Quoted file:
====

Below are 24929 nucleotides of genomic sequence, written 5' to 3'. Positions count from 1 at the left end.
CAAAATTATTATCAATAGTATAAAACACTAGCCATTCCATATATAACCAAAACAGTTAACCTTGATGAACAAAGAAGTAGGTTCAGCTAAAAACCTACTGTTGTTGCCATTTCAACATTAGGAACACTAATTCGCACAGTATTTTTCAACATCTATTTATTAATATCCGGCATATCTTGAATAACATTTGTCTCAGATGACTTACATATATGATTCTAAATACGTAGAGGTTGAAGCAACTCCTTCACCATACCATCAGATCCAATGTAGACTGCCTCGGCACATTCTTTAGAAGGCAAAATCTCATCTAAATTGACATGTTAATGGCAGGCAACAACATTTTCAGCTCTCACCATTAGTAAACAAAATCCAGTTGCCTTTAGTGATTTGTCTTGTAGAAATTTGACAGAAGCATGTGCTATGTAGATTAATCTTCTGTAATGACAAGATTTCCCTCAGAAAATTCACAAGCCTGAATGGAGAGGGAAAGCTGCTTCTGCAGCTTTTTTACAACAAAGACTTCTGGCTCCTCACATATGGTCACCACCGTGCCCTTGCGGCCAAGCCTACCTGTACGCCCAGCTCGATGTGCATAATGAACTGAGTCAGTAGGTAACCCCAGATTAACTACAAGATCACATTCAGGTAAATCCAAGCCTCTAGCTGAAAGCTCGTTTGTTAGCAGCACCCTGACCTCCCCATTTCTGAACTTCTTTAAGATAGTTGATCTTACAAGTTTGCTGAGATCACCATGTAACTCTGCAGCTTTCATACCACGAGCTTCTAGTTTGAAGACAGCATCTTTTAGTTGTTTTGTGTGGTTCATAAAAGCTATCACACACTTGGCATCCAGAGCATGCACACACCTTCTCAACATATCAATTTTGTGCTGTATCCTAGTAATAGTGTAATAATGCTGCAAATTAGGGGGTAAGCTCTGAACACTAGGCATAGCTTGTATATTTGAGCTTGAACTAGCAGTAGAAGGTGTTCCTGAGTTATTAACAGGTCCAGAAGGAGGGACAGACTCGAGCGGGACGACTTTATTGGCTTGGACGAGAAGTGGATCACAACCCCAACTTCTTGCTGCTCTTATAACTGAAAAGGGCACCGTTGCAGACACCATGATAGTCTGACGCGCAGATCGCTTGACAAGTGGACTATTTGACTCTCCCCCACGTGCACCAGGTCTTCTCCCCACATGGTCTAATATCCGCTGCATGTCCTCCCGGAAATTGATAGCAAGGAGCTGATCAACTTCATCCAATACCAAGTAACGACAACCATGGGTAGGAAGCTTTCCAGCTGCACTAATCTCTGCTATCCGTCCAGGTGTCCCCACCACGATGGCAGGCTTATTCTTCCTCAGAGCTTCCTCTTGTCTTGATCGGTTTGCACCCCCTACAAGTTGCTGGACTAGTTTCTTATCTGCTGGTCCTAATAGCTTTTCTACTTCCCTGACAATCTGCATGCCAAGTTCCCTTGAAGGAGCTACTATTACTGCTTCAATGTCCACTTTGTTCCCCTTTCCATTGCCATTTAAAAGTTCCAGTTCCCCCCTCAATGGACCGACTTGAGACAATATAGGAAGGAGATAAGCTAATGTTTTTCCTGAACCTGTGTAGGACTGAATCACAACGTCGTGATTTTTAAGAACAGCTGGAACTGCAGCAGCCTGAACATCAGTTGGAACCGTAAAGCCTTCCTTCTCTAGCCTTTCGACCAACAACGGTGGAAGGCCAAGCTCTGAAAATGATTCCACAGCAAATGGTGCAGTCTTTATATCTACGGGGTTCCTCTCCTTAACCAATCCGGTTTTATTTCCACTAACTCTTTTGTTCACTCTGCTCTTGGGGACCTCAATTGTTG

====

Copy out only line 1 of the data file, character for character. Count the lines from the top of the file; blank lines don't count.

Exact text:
Below are 24929 nucleotides of genomic sequence, written 5' to 3'. Positions count from 1 at the left end.